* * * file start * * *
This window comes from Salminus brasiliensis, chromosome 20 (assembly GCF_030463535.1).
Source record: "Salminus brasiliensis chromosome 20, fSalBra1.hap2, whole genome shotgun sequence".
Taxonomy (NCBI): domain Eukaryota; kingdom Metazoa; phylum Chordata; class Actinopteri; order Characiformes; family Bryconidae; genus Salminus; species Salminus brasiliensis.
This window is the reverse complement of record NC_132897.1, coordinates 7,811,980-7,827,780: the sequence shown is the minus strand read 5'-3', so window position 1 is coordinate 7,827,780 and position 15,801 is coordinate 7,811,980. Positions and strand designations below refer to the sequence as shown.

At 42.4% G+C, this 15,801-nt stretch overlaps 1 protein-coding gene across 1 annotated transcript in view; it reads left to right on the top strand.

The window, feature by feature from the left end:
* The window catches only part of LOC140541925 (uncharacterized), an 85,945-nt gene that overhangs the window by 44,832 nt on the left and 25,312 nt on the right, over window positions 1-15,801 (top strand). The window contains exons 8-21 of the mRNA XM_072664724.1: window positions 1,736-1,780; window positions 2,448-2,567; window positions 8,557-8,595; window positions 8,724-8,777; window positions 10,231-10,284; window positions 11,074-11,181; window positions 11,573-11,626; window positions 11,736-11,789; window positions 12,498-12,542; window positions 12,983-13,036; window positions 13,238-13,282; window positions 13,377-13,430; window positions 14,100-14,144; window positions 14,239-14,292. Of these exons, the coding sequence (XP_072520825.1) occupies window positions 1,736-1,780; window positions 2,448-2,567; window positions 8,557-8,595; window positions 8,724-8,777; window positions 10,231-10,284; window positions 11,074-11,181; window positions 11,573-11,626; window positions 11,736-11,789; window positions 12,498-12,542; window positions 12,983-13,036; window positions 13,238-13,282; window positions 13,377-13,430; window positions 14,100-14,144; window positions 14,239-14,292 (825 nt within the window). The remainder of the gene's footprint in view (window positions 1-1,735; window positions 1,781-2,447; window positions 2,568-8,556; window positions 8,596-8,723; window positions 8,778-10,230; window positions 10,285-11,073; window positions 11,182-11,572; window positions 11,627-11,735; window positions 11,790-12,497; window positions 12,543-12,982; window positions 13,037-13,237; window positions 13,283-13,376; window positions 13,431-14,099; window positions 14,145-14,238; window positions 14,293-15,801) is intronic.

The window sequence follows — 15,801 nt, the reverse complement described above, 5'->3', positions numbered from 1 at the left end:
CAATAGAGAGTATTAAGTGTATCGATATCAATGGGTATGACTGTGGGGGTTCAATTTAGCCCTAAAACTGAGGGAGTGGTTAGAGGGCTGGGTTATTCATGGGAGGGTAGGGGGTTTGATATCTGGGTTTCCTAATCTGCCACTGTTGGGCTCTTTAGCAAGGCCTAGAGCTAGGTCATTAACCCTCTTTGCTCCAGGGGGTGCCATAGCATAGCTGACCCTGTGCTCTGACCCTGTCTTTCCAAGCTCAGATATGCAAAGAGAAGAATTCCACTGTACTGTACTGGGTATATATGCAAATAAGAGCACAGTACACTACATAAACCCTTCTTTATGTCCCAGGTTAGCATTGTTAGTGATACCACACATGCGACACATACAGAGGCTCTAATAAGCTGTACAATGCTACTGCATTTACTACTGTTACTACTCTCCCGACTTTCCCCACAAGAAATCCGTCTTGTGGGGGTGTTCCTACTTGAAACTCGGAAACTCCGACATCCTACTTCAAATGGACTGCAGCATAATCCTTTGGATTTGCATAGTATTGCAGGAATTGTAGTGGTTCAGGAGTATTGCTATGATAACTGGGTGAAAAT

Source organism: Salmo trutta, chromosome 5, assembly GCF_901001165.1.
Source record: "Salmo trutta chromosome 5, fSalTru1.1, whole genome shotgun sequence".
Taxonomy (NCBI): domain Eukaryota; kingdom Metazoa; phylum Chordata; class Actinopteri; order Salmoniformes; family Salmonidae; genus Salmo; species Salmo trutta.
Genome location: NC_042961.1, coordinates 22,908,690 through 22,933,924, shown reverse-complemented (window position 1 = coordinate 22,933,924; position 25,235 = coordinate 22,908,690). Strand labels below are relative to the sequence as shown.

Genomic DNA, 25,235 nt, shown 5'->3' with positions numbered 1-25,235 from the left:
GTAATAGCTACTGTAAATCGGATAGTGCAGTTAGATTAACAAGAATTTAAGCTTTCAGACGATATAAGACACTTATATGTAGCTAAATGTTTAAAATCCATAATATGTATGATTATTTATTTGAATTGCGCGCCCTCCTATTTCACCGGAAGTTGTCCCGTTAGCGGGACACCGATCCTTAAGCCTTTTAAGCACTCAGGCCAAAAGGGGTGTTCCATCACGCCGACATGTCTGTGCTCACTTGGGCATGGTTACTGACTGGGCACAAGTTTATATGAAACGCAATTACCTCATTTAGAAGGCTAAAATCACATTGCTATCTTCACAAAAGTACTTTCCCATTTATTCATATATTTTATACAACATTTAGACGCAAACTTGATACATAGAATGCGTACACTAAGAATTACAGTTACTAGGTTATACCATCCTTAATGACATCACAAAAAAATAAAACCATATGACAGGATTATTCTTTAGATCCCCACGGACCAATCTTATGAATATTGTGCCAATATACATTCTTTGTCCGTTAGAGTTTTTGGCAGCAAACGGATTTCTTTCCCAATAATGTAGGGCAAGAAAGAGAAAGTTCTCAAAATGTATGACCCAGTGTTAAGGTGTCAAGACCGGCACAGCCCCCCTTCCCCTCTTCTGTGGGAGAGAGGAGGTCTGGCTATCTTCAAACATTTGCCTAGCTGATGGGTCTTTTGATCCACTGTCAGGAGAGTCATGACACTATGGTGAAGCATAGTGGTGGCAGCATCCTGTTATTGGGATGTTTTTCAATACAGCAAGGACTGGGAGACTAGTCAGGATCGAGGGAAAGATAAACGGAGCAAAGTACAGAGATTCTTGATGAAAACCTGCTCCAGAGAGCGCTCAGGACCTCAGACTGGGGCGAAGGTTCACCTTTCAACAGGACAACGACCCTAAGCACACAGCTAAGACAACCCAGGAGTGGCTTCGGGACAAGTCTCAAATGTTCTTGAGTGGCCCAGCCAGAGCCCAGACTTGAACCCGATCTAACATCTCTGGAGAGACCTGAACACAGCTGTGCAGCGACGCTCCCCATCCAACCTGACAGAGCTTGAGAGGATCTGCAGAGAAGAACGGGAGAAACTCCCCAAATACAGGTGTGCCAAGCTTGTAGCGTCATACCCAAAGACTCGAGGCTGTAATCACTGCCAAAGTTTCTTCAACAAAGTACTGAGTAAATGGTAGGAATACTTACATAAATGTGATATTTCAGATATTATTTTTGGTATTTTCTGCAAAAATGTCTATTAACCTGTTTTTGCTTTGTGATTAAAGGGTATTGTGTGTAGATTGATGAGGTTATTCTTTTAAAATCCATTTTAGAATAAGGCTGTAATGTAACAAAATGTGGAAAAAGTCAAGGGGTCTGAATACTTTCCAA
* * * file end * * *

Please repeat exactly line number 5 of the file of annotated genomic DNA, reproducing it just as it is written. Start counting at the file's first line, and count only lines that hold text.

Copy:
At 42.4% G+C, this 15,801-nt stretch overlaps 1 protein-coding gene across 1 annotated transcript in view; it reads left to right on the top strand.